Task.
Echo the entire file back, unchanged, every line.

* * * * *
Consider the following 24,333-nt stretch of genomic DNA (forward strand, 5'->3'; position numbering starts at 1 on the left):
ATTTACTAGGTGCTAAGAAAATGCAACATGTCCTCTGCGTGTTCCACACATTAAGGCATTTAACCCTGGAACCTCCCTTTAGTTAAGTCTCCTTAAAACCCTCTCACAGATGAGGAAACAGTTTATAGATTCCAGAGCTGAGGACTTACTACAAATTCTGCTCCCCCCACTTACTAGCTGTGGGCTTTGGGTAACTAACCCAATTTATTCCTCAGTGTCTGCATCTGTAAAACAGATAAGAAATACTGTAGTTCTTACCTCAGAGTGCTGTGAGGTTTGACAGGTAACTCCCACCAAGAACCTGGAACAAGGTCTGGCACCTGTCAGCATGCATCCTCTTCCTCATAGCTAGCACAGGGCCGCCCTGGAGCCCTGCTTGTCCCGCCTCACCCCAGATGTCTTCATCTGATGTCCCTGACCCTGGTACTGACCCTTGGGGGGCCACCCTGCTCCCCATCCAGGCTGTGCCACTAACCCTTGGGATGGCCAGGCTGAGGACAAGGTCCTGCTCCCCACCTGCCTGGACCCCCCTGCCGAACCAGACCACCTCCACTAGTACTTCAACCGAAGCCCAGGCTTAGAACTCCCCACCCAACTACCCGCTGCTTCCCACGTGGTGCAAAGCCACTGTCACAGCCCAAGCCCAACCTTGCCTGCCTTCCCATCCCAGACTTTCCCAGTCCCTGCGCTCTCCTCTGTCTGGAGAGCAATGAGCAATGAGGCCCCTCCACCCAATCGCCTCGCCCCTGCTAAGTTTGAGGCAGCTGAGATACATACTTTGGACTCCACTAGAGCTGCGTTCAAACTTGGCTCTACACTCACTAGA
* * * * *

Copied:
Consider the following 24,333-nt stretch of genomic DNA (forward strand, 5'->3'; position numbering starts at 1 on the left):
ATTTACTAGGTGCTAAGAAAATGCAACATGTCCTCTGCGTGTTCCACACATTAAGGCATTTAACCCTGGAACCTCCCTTTAGTTAAGTCTCCTTAAAACCCTCTCACAGATGAGGAAACAGTTTATAGATTCCAGAGCTGAGGACTTACTACAAATTCTGCTCCCCCCACTTACTAGCTGTGGGCTTTGGGTAACTAACCCAATTTATTCCTCAGTGTCTGCATCTGTAAAACAGATAAGAAATACTGTAGTTCTTACCTCAGAGTGCTGTGAGGTTTGACAGGTAACTCCCACCAAGAACCTGGAACAAGGTCTGGCACCTGTCAGCATGCATCCTCTTCCTCATAGCTAGCACAGGGCCGCCCTGGAGCCCTGCTTGTCCCGCCTCACCCCAGATGTCTTCATCTGATGTCCCTGACCCTGGTACTGACCCTTGGGGGGCCACCCTGCTCCCCATCCAGGCTGTGCCACTAACCCTTGGGATGGCCAGGCTGAGGACAAGGTCCTGCTCCCCACCTGCCTGGACCCCCCTGCCGAACCAGACCACCTCCACTAGTACTTCAACCGAAGCCCAGGCTTAGAACTCCCCACCCAACTACCCGCTGCTTCCCACGTGGTGCAAAGCCACTGTCACAGCCCAAGCCCAACCTTGCCTGCCTTCCCATCCCAGACTTTCCCAGTCCCTGCGCTCTCCTCTGTCTGGAGAGCAATGAGCAATGAGGCCCCTCCACCCAATCGCCTCGCCCCTGCTAAGTTTGAGGCAGCTGAGATACATACTTTGGACTCCACTAGAGCTGCGTTCAAACTTGGCTCTACACTCACTAGA